– The Diplomat – Could tactical nuclear deterrence help prevent conflict in an Asian maritime context?
– Liberty Web – An interview with Robert D. Kaplan.
– Globe and Mail – An interview with Robert D. Kaplan.
– The Atlantic – Robert D. Kaplan on why it’s so hard to defeat an enemy that won’t fight you, and what this means for U.S. strategy on everything from the Islamic State to China.
– Thomas PM Barnett – Thomas PM Barnett on how to become a grand strategist.
– New Yorker – How Xi Jinping, an unremarkable provincial administrator, became China’s most authoritarian leader since Mao.
– National Interest – As Cold War glaciers melt, Chinese-Korean tensions may grow more pronounced.
– The Atlantic – The Islamic State is no mere collection of psychopaths. It is a religious group with carefully considered beliefs, among them that it is a key agent of the coming apocalypse. Here’s what that means for its strategy—and for how to stop it.
– New Yorker – A look at how and why Libya has descended into chaos after the Arab Spring…and how some are trying to restore order.
– The Diplomat – What should be the factors informing U.S. strategy in the Arctic Ocean?
– New York Review of Books – Ahmed Rashid writes that the crisis ISIS has created for the West and the Arab world cannot be effectively addressed until there is a broader understanding of what ISIS wants. The first thing we need to recognize is that ISIS is not waging a war against the West…ISIS wants to destroy the near enemy, the Arab regimes, first. This is above all a war within Islam: a conflict of Sunni against Shia, but also a war by Sunni extremists against more moderate Muslims—between those who think the Muslim world should be dominated by a single strand of Wahhabism and its extremist offshoot Salafism and those who support a pluralistic vision of Muslim society. The leaders of ISIS seek to eliminate all Muslim and non-Muslim minorities from the Middle East—not only erasing the old borders and states imposed by Western powers, but changing the entire ethnic, tribal, and religious composition of the region.
– The Times Literary Supplement – Niall Ferguson’s take on Henry Kissinger’s new book “World Order”. Ferguson asks: Does America have a foreign policy? Is this a New World Disorder?
– BBC – The question is why the Saudis would risk the goodwill of other Opec members, simultaneously emasculating the organisation and undercutting their ability to use it in the future to serve their interests. The answer is to hurt Iran and Russia…
– Forbes – Robert D. Kaplan states the Realist’s Creed.
– Epoch Times – The world may be focused on the “war on terror”, but the arms build up in North-East Asia poses a far greater threat to global stability, says Professor Desmond Ball.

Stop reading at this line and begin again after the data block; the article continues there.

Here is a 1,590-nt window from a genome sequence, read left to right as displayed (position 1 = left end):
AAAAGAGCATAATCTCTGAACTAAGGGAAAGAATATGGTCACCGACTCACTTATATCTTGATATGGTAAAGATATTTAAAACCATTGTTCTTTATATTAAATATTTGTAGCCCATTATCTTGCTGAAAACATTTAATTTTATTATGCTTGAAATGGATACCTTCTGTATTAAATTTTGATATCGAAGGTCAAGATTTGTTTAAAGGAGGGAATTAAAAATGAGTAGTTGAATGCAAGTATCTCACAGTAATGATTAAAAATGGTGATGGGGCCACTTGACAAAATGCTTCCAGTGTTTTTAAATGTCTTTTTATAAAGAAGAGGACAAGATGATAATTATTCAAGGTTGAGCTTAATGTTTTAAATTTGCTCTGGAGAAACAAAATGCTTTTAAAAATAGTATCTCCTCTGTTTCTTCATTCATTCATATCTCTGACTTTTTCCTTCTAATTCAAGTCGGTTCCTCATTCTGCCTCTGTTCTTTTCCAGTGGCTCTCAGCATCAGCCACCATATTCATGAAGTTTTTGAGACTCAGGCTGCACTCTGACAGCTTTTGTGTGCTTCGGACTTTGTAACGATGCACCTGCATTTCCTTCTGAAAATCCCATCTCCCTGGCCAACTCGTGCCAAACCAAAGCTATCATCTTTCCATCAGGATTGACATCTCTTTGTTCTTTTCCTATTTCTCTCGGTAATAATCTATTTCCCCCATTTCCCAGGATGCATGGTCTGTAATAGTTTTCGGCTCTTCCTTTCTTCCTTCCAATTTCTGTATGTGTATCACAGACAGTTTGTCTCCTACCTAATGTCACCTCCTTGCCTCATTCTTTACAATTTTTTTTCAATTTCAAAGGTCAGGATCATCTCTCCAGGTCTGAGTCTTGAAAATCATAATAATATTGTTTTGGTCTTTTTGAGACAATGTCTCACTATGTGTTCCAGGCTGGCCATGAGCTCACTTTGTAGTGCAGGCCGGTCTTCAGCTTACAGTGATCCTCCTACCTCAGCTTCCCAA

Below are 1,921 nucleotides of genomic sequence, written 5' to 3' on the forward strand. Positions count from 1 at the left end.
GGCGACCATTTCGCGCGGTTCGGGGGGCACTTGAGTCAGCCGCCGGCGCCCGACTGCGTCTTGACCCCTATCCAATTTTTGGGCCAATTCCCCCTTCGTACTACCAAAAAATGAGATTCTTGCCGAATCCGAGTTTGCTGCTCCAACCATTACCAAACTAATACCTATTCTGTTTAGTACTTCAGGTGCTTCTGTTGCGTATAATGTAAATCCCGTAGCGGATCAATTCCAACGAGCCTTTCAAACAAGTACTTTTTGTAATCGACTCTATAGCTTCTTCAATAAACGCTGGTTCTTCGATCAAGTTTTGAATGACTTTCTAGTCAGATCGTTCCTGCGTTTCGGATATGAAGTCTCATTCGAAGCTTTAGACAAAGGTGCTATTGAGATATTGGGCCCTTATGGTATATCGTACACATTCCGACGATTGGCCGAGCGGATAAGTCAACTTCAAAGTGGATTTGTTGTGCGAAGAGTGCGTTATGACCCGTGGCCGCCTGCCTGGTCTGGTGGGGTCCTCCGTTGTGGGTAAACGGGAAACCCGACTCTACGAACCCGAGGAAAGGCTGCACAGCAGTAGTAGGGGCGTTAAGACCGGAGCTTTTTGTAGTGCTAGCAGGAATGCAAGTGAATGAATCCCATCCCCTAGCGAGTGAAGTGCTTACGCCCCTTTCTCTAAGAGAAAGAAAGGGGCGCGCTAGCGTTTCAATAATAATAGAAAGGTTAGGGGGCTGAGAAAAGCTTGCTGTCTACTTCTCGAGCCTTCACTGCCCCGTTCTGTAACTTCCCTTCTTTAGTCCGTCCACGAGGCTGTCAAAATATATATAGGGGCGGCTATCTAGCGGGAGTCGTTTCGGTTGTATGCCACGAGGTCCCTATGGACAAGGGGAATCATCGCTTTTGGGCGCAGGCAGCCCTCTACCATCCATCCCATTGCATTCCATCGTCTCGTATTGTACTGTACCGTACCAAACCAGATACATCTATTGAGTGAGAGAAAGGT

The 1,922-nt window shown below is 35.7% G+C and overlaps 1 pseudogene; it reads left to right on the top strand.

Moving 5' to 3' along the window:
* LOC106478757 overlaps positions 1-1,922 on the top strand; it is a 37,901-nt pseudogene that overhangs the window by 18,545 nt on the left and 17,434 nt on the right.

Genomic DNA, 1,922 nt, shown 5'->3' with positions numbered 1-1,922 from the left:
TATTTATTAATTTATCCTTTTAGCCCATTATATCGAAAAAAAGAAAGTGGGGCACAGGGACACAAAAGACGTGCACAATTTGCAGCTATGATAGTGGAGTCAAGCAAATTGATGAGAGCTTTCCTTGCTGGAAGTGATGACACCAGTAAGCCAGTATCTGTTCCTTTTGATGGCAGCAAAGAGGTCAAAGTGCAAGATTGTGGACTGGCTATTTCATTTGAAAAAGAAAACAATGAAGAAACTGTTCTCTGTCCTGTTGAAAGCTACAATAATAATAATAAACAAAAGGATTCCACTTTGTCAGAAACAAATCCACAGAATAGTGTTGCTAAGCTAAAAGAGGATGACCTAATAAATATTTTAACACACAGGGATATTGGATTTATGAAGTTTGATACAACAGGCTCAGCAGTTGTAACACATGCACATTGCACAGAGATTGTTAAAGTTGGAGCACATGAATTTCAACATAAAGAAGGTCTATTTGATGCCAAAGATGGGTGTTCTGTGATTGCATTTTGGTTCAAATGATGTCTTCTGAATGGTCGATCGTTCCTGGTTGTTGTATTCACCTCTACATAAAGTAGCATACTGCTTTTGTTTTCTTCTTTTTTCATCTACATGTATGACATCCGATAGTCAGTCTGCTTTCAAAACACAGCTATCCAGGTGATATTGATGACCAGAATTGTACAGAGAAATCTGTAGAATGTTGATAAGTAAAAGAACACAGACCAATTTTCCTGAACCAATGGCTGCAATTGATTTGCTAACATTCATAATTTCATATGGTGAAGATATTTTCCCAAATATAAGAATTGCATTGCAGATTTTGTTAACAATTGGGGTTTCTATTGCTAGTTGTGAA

– American Enterprise Institute – A review by former Soviet official Yegor Gaidar on how the Soviet Union collapsed – a story of grain and oil.
– BBC – Lower oil prices, reflected in falling petrol prices at the pump, have been a boon for Western consumers. Are they also a potent US weapon against Russia and Iran?
– Epoch Times – Desmond Ball has spent over a quarter of a century as a special professor at the Australian National University’s Strategic and Defence Studies Centre. For Professor Ball, the recent Australian deployment of air power and military personnel to northern Iraq represents a familiar scenario – the Middle East has once again become a distraction from what is needed to defend Australian shores.
– StratFor – Robert D. Kaplan looks at Eastern Europe.
– New Yorker – Ambassador Michael McFaul was there when the promise of democracy came to Russia—and when it began to fade.
– CounterPunch – Excellent analysis by Patrick Cockburn on why the West’s war on terror has failed…
– War is Boring – Old alliance needs new ideas to combat Russian secret war or “maskirovka.”
– The Economist – Excellent and insightful analysis of China today: As China becomes, again, the world’s largest economy, it wants the respect it enjoyed in centuries past. But it does not know how to achieve or deserve it.
– Stratfor – Robert D. Kaplan on the current state of affairs in Eastern Europe.
– Geopolitics – Old world order is out – Robert D. Kaplan writes that there has been something both conclusive and convulsive — and yet sustaining — about the crisis in Ukraine that has caused people to believe we have entered a new chapter in international relations. As other commentators have noted, the old order has collapsed. By that they mean the period erstwhile labeled the post-Cold War.